Use of professional practice guidance resources in pharmacy: a cross-sectional nationwide survey of pharmacists, intern pharmacists, and pharmacy students

Deanna Mill, Jacinta L. Johnson, Kenneth Lee, Sandra M. Salter, Danielle D’Lima, Liza Seubert, Rhonda Clifford, Amy T. Page

Research output: Contribution to journalArticlepeer-review

5 Citations (Scopus)

Abstract

Background: Variations in practice are commonplace in healthcare where health professionals, such as pharmacists act as autonomous practitioners. This is evident in simulated patient studies, where pharmacists practice does not meet widely accepted standards for medicines supply or treatment of an ailment. To promote best pharmacy practice a myriad of guidance resources including practice guidelines, codes and standards are produced by professional organisations. These resources provide a framework for pharmacy practice and endeavour to facilitate consistency in provision of pharmacy-based services to consumers. Despite their role in specifying essential pharmacist behaviours, there is limited research exploring if and how these resources are used in practice. Objective: To characterise Australian pharmacists’ use of the Pharmaceutical Society of Australia’s Code of Ethics, Professional Practice Guidelines and Professional Practice Standards. Methods: A cross-sectional, self-administered, electronic survey of registered pharmacists, intern pharmacists and pharmacy students living in Australia was conducted in July 2020. Questions considered use of professional practice resources (by resource group) in the preceding 12 months. Data were analysed descriptively. Results: Of 601 responses included in the analysis 462 (76.9%) of respondents were registered pharmacists, 88 (14.6%) pharmacy students and 51 (8.5%) intern pharmacists. Interns and students accessed overarching practice resources, such as the Professional Practice Standards, Code of Ethics and Dispensing Practice Guidelines more frequently than practising pharmacists. Pharmacists accessed professional practice guidelines, such as Practice Guidelines for the Provision of Immunisation Services Within Pharmacy, more often than students. More pharmacists than interns and students indicated that they would access guidelines to resolve practice and patient care issues. All resources except the Professional Practice Standards for Pharmacists (67.4%) were accessed by less than 50% of respondents in the preceding 12-month period. Reasons for not accessing resources varied between participant and resource groups, and generally were due to a lack of awareness of the resource or not considering them necessary for the individual’s practice. Conclusion(s): Access and use patterns for professional practice guidance resources change with experience. Professional organisations responsible for developing resources should consider these patterns when designing and reviewing resources and related policies. To ensure resources are meeting the needs of the profession, students, interns, and pharmacists should be involved in the review of and design of further resources.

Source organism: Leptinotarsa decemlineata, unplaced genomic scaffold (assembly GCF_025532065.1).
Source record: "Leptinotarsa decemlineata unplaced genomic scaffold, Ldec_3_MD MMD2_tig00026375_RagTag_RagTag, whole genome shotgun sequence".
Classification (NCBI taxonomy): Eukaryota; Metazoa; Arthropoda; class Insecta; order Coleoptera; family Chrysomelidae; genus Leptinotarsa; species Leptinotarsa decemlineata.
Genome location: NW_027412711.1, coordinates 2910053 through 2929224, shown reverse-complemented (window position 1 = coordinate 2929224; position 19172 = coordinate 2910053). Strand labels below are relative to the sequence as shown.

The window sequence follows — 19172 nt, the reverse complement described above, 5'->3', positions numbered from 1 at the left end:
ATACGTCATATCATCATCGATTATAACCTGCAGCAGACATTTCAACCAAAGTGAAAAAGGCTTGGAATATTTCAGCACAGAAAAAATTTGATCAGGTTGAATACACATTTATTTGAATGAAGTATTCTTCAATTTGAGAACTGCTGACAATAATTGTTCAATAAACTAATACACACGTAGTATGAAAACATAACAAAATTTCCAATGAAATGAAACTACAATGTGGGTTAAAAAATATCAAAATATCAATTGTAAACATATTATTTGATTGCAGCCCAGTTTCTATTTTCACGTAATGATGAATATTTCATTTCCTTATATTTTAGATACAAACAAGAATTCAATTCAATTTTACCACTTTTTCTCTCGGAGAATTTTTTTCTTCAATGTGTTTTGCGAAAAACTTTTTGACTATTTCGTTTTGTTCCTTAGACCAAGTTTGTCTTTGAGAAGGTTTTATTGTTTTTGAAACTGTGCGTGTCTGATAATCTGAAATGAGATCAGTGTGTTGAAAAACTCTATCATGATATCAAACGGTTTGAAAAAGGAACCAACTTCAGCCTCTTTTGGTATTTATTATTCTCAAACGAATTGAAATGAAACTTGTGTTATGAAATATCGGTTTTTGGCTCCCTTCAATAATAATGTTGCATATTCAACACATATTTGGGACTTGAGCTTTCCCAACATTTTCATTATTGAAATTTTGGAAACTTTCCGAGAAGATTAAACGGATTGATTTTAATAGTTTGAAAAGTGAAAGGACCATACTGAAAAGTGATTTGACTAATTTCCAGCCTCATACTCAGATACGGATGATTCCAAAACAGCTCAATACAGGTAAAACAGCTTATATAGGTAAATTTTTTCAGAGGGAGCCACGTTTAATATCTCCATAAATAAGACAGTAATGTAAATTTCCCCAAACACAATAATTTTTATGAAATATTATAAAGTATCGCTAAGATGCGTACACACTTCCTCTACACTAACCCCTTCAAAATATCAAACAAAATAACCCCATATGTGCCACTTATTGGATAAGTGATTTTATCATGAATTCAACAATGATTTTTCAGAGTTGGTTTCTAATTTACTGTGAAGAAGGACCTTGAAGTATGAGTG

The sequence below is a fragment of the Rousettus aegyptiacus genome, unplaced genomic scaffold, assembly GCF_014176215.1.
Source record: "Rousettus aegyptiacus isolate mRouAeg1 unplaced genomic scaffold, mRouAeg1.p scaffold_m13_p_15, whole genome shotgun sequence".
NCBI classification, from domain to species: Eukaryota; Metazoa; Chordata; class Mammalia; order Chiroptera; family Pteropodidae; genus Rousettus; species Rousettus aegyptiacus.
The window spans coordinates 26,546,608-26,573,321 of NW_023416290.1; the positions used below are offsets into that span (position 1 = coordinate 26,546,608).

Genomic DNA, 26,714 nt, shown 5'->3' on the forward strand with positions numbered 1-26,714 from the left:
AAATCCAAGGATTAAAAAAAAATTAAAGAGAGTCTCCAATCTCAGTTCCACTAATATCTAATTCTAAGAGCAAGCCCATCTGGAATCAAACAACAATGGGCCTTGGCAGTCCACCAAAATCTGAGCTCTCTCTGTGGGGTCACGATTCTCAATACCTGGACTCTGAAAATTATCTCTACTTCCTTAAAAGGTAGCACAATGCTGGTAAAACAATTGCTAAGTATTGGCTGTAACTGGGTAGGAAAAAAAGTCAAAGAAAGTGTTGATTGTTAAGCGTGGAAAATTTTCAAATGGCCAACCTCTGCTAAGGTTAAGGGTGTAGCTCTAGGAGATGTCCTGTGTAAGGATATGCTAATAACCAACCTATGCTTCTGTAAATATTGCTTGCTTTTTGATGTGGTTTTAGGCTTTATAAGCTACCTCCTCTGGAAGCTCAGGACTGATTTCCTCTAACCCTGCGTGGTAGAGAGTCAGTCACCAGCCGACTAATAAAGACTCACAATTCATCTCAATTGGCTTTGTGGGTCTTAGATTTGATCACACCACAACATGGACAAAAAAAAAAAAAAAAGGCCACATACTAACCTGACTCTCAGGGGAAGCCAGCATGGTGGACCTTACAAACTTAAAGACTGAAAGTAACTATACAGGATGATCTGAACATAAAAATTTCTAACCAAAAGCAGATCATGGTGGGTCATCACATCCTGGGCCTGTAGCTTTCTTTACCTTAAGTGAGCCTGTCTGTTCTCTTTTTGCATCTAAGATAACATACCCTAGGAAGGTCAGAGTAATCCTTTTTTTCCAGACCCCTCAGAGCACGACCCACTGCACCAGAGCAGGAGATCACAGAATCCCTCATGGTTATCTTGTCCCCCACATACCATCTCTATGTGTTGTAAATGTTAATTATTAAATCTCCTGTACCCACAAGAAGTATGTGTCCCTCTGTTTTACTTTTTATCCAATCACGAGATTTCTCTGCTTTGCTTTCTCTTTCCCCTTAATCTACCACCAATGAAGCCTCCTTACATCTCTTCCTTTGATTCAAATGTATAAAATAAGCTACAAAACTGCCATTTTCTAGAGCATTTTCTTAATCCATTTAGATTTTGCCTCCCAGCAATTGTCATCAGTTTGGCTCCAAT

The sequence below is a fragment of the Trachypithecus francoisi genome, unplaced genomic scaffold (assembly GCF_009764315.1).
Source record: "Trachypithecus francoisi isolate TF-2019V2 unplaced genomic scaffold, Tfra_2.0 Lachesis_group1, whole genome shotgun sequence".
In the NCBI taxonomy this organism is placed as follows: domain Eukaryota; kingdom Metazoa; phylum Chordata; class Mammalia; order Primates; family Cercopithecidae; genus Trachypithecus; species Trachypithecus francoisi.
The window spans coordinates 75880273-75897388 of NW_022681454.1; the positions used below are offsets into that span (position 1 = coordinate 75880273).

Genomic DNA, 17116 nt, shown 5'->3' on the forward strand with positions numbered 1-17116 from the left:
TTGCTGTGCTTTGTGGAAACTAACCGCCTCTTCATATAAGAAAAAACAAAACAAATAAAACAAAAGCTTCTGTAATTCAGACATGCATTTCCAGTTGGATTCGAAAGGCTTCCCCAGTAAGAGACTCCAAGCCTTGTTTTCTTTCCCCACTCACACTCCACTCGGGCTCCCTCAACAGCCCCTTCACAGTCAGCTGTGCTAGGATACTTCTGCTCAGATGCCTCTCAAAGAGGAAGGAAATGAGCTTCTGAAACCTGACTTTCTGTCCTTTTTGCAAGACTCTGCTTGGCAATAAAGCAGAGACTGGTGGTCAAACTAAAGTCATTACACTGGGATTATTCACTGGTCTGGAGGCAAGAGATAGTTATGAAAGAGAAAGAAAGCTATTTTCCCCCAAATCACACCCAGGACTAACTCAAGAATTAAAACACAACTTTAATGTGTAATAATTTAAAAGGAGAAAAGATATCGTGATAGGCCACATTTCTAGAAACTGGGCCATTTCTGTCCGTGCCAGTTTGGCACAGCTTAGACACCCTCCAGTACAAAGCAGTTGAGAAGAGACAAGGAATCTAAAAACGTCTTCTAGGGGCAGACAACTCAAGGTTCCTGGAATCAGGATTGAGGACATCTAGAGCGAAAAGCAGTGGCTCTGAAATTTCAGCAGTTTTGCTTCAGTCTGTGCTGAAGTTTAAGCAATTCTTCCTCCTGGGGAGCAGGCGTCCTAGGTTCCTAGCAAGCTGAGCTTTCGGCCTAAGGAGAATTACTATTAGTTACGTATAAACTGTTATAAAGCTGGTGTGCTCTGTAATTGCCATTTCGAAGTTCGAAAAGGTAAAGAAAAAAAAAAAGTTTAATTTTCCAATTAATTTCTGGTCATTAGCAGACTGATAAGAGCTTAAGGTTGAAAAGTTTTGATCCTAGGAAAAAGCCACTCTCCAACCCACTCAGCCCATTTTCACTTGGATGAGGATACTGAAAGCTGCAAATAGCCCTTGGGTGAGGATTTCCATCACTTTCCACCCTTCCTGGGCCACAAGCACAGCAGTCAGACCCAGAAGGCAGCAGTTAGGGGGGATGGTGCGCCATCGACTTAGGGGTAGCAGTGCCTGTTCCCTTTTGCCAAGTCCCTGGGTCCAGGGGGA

Original languageEnglish
Article number114
JournalJournal of Pharmaceutical Policy and Practice
Volume14
Issue number1
DOIs
Publication statusPublished - Dec 2021

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